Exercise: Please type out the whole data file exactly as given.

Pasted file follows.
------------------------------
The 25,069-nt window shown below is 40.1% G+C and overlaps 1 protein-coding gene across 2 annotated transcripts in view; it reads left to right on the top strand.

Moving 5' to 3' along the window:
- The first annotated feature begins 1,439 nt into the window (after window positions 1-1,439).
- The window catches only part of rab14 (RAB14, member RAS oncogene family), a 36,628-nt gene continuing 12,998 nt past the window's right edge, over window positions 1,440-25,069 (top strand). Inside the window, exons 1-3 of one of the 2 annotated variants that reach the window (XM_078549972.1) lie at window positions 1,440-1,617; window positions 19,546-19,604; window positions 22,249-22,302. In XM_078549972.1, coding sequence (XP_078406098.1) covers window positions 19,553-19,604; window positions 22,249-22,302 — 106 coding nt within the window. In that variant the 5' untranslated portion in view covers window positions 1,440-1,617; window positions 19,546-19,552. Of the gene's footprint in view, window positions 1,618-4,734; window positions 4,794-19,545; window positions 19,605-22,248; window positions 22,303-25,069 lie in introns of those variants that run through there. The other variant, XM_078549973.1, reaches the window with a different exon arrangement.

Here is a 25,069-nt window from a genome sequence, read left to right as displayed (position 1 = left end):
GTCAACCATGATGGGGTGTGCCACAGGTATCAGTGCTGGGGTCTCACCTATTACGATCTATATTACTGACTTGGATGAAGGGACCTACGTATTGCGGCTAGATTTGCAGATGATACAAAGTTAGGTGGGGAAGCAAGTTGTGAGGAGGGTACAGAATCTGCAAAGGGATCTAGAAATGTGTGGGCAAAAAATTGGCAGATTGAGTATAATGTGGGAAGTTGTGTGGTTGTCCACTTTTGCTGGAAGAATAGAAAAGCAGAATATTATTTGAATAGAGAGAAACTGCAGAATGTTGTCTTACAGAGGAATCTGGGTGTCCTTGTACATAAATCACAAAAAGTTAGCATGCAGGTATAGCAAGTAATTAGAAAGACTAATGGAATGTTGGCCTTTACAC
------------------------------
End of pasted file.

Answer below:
The 25,069-nt window shown below is 40.1% G+C and overlaps 1 protein-coding gene across 2 annotated transcripts in view; it reads left to right on the top strand.

Moving 5' to 3' along the window:
- The first annotated feature begins 1,439 nt into the window (after window positions 1-1,439).
- The window catches only part of rab14 (RAB14, member RAS oncogene family), a 36,628-nt gene continuing 12,998 nt past the window's right edge, over window positions 1,440-25,069 (top strand). Inside the window, exons 1-3 of one of the 2 annotated variants that reach the window (XM_078549972.1) lie at window positions 1,440-1,617; window positions 19,546-19,604; window positions 22,249-22,302. In XM_078549972.1, coding sequence (XP_078406098.1) covers window positions 19,553-19,604; window positions 22,249-22,302 — 106 coding nt within the window. In that variant the 5' untranslated portion in view covers window positions 1,440-1,617; window positions 19,546-19,552. Of the gene's footprint in view, window positions 1,618-4,734; window positions 4,794-19,545; window positions 19,605-22,248; window positions 22,303-25,069 lie in introns of those variants that run through there. The other variant, XM_078549973.1, reaches the window with a different exon arrangement.

Here is a 25,069-nt window from a genome sequence, read left to right as displayed (position 1 = left end):
GTCAACCATGATGGGGTGTGCCACAGGTATCAGTGCTGGGGTCTCACCTATTACGATCTATATTACTGACTTGGATGAAGGGACCTACGTATTGCGGCTAGATTTGCAGATGATACAAAGTTAGGTGGGGAAGCAAGTTGTGAGGAGGGTACAGAATCTGCAAAGGGATCTAGAAATGTGTGGGCAAAAAATTGGCAGATTGAGTATAATGTGGGAAGTTGTGTGGTTGTCCACTTTTGCTGGAAGAATAGAAAAGCAGAATATTATTTGAATAGAGAGAAACTGCAGAATGTTGTCTTACAGAGGAATCTGGGTGTCCTTGTACATAAATCACAAAAAGTTAGCATGCAGGTATAGCAAGTAATTAGAAAGACTAATGGAATGTTGGCCTTTACAC